It should probably come as no surprise that I spend a lot of time surfing the Travel subreddit. Whether it’s just to look at nice pictures of different places, get tips and ideas for traveling somewhere new, or trying to help others with my limited knowledge, it’s one of my favorite places on the internet. And one of the threads that popped up there recently has had me thinking quite a bit.
The basic gist is, if you’re looking for the best food to eat while you travel, and somewhere like Vietnam has the best Italian food, why not eat Italian in Vietnam?
I know there can be a lot of variables to what you eat while abroad—sensitive stomach issues, allergies, fear, palate fatigue—but I’m going to take this from the perspective of someone with none of these issues who just loves food. And for me, this would be a huge no-no. Have I done this before? Of course. Is this why I go to other countries? Not even close.
When I go to a country, I want to experience their culture. I want to know everything about their food and try it all. I never have enough time, of course, but I try my damnedest. For me, there’s no time to really try Italian food in Vietnam, because I just want to eat all the Vietnamese food. And not just one time, either—I wanted to try pho in the north and in the south. We went to small places, had it at our bed and breakfast, had it at a hotel, and had it at a chain. And they were all different.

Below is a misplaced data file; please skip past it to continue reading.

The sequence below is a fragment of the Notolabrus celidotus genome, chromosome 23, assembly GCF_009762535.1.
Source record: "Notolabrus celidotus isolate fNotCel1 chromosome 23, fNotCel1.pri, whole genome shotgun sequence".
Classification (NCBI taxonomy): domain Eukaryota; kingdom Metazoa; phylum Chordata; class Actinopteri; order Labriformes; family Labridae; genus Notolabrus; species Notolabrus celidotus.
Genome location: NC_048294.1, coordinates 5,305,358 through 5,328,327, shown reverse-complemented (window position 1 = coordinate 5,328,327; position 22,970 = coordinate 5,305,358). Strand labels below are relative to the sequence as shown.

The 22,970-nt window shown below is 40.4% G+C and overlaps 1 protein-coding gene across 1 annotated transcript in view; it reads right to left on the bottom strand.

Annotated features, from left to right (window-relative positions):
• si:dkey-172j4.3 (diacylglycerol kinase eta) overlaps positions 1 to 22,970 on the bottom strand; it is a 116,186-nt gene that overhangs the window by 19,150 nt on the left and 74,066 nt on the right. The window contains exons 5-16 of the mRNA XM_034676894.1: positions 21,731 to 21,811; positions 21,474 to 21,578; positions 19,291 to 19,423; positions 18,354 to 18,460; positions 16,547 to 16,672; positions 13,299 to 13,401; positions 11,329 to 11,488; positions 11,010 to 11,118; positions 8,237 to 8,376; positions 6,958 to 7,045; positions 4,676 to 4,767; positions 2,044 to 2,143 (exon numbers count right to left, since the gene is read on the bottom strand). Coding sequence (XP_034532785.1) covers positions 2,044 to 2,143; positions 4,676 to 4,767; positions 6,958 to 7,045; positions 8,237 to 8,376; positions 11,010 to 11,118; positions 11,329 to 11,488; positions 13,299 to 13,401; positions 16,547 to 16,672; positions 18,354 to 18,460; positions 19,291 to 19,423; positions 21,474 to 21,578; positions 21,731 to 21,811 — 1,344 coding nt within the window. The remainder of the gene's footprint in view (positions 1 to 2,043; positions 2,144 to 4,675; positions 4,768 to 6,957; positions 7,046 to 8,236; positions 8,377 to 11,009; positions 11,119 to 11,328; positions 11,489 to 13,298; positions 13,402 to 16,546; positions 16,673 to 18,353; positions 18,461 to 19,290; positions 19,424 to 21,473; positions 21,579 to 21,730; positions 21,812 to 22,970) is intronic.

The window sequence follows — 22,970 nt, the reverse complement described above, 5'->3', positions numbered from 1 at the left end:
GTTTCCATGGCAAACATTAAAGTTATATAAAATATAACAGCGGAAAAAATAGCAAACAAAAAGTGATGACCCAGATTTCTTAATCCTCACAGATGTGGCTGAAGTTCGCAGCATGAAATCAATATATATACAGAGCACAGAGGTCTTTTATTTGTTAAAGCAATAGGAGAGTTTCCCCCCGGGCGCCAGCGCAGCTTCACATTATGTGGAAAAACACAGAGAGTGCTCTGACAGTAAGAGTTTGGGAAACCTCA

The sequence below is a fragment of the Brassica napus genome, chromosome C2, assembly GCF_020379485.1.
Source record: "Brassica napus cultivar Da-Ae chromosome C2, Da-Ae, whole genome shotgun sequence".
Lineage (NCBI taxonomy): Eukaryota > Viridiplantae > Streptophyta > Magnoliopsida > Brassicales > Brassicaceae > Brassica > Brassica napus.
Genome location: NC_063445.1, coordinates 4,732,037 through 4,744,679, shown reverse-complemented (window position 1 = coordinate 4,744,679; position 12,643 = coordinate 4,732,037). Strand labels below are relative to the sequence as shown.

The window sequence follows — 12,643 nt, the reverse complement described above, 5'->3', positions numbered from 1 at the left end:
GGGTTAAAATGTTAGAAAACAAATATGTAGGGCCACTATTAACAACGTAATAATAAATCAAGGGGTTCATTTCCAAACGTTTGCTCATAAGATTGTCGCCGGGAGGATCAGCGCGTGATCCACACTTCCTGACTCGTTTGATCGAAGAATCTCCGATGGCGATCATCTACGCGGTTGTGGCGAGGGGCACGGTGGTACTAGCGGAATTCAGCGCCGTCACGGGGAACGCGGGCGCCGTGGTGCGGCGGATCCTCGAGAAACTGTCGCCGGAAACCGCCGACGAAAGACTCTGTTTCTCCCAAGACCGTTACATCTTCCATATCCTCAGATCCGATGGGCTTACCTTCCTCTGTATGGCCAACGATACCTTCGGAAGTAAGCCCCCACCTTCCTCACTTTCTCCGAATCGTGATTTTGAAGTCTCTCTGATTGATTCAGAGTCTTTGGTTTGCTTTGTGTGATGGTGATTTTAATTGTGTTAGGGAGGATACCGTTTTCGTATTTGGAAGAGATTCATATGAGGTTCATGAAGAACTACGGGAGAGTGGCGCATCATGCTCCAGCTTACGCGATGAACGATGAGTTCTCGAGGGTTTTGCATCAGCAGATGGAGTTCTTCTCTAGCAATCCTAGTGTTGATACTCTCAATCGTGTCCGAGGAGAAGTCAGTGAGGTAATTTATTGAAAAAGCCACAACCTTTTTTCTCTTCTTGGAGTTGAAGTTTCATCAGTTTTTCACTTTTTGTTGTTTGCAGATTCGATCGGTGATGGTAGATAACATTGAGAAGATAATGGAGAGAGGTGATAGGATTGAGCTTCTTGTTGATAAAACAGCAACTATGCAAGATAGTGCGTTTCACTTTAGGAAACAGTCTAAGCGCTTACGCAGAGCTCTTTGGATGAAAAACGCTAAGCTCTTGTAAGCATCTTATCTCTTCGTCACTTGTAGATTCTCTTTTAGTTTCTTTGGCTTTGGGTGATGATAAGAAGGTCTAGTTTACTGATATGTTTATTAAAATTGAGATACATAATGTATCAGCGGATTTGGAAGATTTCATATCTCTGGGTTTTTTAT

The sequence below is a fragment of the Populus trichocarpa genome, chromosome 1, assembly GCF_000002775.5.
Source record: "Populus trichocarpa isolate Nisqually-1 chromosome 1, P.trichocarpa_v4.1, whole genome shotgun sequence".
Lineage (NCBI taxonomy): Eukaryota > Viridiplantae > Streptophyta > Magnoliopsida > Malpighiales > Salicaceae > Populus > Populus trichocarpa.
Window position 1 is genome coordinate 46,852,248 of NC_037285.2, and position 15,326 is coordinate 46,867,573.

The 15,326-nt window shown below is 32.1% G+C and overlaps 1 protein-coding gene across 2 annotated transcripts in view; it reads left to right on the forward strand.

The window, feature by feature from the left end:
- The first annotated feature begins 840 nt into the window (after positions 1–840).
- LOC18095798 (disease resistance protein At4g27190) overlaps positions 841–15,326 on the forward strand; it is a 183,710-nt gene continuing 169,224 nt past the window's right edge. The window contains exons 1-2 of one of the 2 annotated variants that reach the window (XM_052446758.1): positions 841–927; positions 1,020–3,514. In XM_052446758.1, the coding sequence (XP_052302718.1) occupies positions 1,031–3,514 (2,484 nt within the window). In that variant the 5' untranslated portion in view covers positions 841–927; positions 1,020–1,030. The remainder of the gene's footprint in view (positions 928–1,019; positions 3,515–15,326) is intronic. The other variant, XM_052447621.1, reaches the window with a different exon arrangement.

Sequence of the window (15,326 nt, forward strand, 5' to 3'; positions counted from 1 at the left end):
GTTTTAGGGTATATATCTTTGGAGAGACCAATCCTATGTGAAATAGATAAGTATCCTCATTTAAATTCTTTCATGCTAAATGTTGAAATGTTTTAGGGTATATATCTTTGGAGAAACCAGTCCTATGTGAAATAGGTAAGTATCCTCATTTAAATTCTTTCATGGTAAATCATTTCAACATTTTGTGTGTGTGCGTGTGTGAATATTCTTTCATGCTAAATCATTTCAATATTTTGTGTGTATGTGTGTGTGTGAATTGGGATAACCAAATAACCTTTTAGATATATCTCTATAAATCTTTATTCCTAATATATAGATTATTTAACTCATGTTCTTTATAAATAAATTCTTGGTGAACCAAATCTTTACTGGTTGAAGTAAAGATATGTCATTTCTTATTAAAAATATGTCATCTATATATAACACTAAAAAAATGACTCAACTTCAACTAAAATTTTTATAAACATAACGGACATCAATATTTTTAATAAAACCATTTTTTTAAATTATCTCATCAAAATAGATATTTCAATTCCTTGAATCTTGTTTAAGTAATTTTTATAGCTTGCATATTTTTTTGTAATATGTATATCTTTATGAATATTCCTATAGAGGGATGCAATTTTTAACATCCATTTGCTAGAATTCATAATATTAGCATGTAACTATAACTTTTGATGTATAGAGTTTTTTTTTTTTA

When we were in Bratislava, as well, I was researching restaurants and there was a great-sounding sushi place. Highly rated, one of the best restaurants in the city. But I just couldn’t bring myself to eat sushi when I was in Slovakia.
It really comes down to what you’re traveling for. If you just want the best of the best, you’ll go for it. But personally, I want to try the best of the best of what the culture has been making, because I can tell you from experience I can get great, top-of-the-line Italian food in Philadelphia, but I’ve never had pho that matches what we ate in Vietnam. I’ve never tracked down half of the food we had in Hue. The stuffed cabbage in Hungary was next level.
My former wife would always mention opportunity cost vs opportunity lost, which is something I still keep in mind when planning trips. The opportunity cost of going to a Chinese place in Germany—no matter how good—is the opportunity lost of trying another, different German dish or getting someplace else’s spin on a dish you’ve already had, both of which can give you deeper insight into the history and culture of a place.
I also realize this could have sparked something in me because the first comment mentioned Italian food which I find, by and large, to be incredibly boring. Yes, I’ve had some amazing Italian food, but I would also feel the same way about Chinese or Vietnamese food, which is probably my favorite. At home, I could eat it anytime or anywhere. Just don’t expect me to eat it in Italy.
Would you eat a “foreign” cuisine while traveling abroad?